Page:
E-waste-connected health risks may result from direct contact with harmful materials such as lead, cadmium, chromium, brominated flame retardants or polychlorinated biphenyls (PCBs), from inhalation of toxic fumes, as well as from accumulation of chemicals in soil, water and food. In addition to its hazardous components, being processed, e-waste can give rise to a number of toxic by-products likely to affect human health. Furthermore, recycling activities such as dismantling of electrical equipment may potentially bear an increased risk of injury.

Children are especially vulnerable to the health risks that may result from e-waste exposure and, therefore, need more specific protection. As they are still growing, children’s intake of air, water and food in proportion to their weight is significantly increased compared to adults, and with that, the risk of hazardous chemical absorption. Furthermore, their bodies’ functional systems such as the central nervous, immune, reproductive and digestive system are still developing and exposure to toxic substances, by hampering further development, may cause irreversible damage.

During the last few years, various international calls for action have highlighted the need of strategic interventions in the field of e-waste. These include the Libreville Declaration emanating from the first Inter-Ministerial Conference on Health and Environment in Africa 2008, the Strategic Approach to Integrated Chemical Management’s expanded Global Plan of Action issued at the International Conference on Chemical Management ICCM3 in 2012 and the Busan Pledge for Action on Children’s Environmental Health of 2009. Currently, a few number of international initiatives are addressing global e-waste management and trade concerns, as well as issues with environmental pollution due to e-waste.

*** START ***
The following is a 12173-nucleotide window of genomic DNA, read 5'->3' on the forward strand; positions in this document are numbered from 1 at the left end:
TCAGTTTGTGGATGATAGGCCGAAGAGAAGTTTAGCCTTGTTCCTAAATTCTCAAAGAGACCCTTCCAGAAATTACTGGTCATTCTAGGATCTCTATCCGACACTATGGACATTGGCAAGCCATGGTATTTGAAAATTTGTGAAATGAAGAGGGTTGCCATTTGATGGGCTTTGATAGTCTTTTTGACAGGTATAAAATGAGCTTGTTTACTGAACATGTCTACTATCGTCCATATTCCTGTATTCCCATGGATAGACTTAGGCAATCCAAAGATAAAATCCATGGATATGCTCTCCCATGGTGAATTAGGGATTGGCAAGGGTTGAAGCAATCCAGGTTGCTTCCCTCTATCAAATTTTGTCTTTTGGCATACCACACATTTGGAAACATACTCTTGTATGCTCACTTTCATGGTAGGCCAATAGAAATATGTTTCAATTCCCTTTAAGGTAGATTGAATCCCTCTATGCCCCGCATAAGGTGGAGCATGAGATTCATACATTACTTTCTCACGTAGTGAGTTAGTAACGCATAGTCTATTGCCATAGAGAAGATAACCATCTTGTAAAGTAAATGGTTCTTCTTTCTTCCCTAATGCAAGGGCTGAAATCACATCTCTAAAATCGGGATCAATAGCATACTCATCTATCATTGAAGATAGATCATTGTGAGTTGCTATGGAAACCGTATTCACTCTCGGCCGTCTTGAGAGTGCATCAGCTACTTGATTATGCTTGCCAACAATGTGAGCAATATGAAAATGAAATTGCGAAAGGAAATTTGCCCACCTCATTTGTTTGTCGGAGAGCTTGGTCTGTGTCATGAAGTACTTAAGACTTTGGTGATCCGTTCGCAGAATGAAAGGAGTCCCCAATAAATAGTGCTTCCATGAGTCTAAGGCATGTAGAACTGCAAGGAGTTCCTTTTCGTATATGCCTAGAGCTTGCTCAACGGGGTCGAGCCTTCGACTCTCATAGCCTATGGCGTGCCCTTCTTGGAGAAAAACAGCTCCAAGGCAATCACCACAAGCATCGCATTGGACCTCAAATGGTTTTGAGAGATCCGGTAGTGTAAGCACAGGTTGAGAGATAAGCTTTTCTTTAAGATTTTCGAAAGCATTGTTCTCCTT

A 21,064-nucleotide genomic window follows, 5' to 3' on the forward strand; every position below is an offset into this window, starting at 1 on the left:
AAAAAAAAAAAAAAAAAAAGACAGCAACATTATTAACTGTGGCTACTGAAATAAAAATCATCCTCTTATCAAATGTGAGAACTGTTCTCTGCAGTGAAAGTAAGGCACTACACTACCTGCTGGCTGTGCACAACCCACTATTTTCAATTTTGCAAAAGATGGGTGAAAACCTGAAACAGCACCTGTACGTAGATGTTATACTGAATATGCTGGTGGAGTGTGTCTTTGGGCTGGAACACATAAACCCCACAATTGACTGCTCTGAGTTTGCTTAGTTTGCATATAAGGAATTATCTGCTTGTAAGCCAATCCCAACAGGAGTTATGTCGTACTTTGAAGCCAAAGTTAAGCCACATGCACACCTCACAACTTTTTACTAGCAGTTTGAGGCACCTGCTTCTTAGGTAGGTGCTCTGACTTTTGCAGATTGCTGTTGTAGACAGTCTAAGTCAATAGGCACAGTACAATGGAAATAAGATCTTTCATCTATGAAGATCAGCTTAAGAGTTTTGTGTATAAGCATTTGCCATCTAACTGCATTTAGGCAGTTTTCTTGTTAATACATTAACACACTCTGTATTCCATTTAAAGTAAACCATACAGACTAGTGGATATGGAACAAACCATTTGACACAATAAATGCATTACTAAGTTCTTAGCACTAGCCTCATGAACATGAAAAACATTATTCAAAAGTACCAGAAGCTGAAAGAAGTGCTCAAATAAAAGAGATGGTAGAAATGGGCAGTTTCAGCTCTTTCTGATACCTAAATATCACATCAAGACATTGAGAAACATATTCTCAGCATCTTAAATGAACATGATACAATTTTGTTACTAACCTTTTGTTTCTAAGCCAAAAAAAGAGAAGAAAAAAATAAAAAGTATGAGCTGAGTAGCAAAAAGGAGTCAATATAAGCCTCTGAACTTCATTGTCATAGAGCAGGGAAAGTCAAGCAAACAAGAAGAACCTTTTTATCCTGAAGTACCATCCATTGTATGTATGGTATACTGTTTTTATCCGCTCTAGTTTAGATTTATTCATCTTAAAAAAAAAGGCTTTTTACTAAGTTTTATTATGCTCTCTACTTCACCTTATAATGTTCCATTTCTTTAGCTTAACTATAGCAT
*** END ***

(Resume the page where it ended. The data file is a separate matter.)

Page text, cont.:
E-waste world's growing crisis

According to the UN's Step initiative [set up to tackle the world's growing e-waste crisis], last year, nearly 50m tones of e-waste was generated worldwide, or about 7kg per person on the planet. The global volume of electronic waste is expected to grow by 33 percent in the next four years, when it will weigh the equivalent of eight of the great Egyptian pyramids.

According to the Step report, e-waste is now the world's fastest growing waste stream. only 20 percent of e-waste was properly recycled in 2016. The vast majority (80 percent) was undocumented, likely to be dumped, traded or recycled under inferior conditions.

According to The Global E-waste Monitor, a report published by the United Nations University, only 20 percent of e-waste was properly recycled in 2016. The vast majority (80 percent) was undocumented, likely to be dumped, traded or recycled under inferior conditions.

China and the United States generated the highest amount of e-waste last year by 7.2 and 6.3 million tons per annum, respectively. However, it needs to be noted that neither the U.S. nor China stand out negatively in terms of per-capita waste generation compared to countries with similar living standards.